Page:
"Unfortunately," stated Po tiredly. "Are you sure? I mean, what Avatar would do that? I've read that scroll I gave you, and there is nothing in there to suggest that an Avatar would purposely screw up the world so badly!" "Which Avatar was last mentioned in that scroll?" asked Po, who hadn't read it in its entirety. "Avatar Zhong," replied Su. "I think he was from the Earth Kingdom." Po nodded. "I need to speak to my past lives, and I am going to demand the truth." He stood up, determined to receive answers. "Where are you going?" inquired Su, sounding worried. "Somewhere quieter," he responded simply, padding a few yards until he found a willow tree with moss-coated roots. He sat cross-legged on the moss and watched the slightly swaying fronds, allowing them to hypnotize him. He then closed his eyes, almost immediately succeeding in his endeavor. Then, the sounds of the Spirit World's swamp greeted his ears. He opened his eyes, surprised to already see both Avatar Nuo Fu and Avatar Zhong in solid form sitting before him. "You're quite intelligent, Avatar Po," said Avatar Nuo Fu appreciatively. "Don't kiss up to me, Avatar Nuo Fu," Po said in a harsh voice. Both Avatars in front of him flinched; Po too was shocked at his own tone. "Why didn't you tell me?" he then demanded of Nuo Fu and Zhong. Neither Fire Nation nor Earth Kingdom man answered. Instead, they exchanged menacing glances with each other. "I myself am surprised that you didn't blab, Avatar Zhong," Nuo Fu stated condescendingly to his former Spirit Guide, breaking the tense silence. "And I'm not at all surprised that you didn't," retorted Zhong. "Enough!" yelled Po, angry. "Will one of you tell me why in Koh's Realm Avatar Nuo Fu was a traitor to the world?" "Perhaps we should send you to the Face-Stealer's Realm," commented Nuo Fu, his eyes seeming to leer at Po. Po glared at him, and the past Avatar's expression immediately sobered. "Avatar Po, I did not tell you because it was not for me to tell," claimed Avatar Zhong. "However, I knew that Avatar Nuo Fu was unlikely to reveal this information himself." "I want to know everything," said Po. "Now that I am aware of a single detail, however major, I want the entire picture." Nuo Fu sighed, something that surprised Po as he began to tell his tale. "Po, I was weak as far as Avatars go; I wasn't a very good bender, and my heart was weak as well." "So? That doesn't mean you should betray the world!" "I tried to be a 'proper' Avatar at first, but about fifty-five years ago, I was kidnapped by a small group of men in white masks; they did something to me that disabled my bending, and I was unable to defend myself. They took me to a place I didn't know, as they had blindfolded me, but then I met the leader, who also wore a mask. He told me what the small group stood for, and a bit about their history. "They called themselves the 'Equalists', and they've been around for over seven centuries. They were ultimately vanquished by Avatar Korra, but a small number persisted, and they steadily and slowly began to grow again. "They wanted to eliminate the world's dependency on benders, and also wanted to change the face of the entire world, make it weaker by fragmenting the Four Nations. I listened to him, but I was disgusted, especially by his idea to dismantle the nations. The bravest thing I ever did was to tell him what I thought of his plan. . . "That was when he made a proposition: that I would use my influence to elevate the Equalists to world attention as well as help them, or that they would kill me." "And you chose the first option," Po finished, stating the obvious. He grimaced, beginning to wonder if Nuo Fu had really chosen incorrectly, if he had weighed his options on the probability of his survival. Then, he told himself that his decision had been utterly selfish. "I did as he asked, and I quickly became their puppet," Nuo Fu practically spat. "First, I manipulated the Earth King into allowing Omashu to become independent, then convinced him that the citizens in the provinces were preparing to revolt. It was too easy; that king was a fool even worse than I, and he didn't hesitate to allow the provinces to form their own states and governments. "The Fire Nation was far more difficult, as the Fire Lord was intelligent and suspicious; he immediately saw through me. So instead, I went to a few noblemen that were pining for power, and convinced them that they would receive their own land if they did as I told them. Then, they pressured the Fire Lord into breaking up the Fire Nation, and he eventually consented. "The Air Nomads were especially tough to convince; there were few of them, but they were all devoted to their ways. The Equalists, who had enlarged their group even more, became impatient with me and took this matter into their own hands, since I was reluctant to kill anyone." At this, Zhong made a skeptical noise, but Nuo Fu continued as if he hadn't made a sound. "They eliminated all ten Elders at the two populated Air Temples, and quickly installed a frightened puppet as dictator, who was under their thumb due to their threats. "The Water Tribes fell quickly, though, as the Southern generally went along with the Northern. I discovered that the chief of the Northern Tribe was himself an Equalist, and he quickly captured and imprisoned or killed his Waterbenders. He then convinced the Southern Chief to do the same. "Five years after I was initially threatened, the revolution was complete. The world had changed beyond comprehension, and it still remains the same, thanks to me. The Equalists then disappeared from existence completely, having accomplished their goals much quicker than they anticipated. However, the world eventually had no more use for me, and someone was hired by a dictator of one of the new countries to hunt and kill me. They justified their actions by saying that no bender could walk free, and as the Avatar, I was a potential rallying point for resistance." "But they didn't succeed," said Po thoughtfully, still absorbing the history. "New benders, and new hope for the way things once were, will always be born." "Eventually the gift will be stomped out," said Zhong sadly, disputing Po's theory. "If benders are imprisoned or dead, unable to have children, bending will disappear. Also, if benders are born, they will not be able to hone their ability without a master, which are virtually nonexistent." "It's terrible," said Po, glad he knew the truth at last, but horrified that something like that could have happened. He then glanced at Nuo Fu, wondering how he felt about his life's ordeal. Nuo Fu answered Po's unspoken inquiry: "I am ashamed of my actions, Avatar Po; I truly am, although it may not seem so. However, I am also proud that a single man, especially one as weak as I, was able to change the world so drastically. That's why I want you to let the current dilemma be; I don't my handiwork reversed." "That's awfully selfish of you, Avatar Nuo Fu," condemned Po. "I admit, it is," confirmed Nuo Fu. Then, both Avatars began to fade. "Thank-you," said Po as they disappeared completely.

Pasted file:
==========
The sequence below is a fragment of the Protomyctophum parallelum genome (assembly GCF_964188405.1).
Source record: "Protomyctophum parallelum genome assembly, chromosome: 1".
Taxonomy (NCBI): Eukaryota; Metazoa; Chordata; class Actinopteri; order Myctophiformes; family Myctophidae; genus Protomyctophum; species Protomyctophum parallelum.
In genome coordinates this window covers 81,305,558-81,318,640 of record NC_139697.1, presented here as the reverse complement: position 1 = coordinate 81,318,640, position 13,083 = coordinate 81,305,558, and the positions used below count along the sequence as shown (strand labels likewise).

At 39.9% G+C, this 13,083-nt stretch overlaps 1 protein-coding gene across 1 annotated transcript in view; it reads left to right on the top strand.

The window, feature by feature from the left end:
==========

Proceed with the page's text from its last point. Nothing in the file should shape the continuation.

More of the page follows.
"That's. . ." "I know."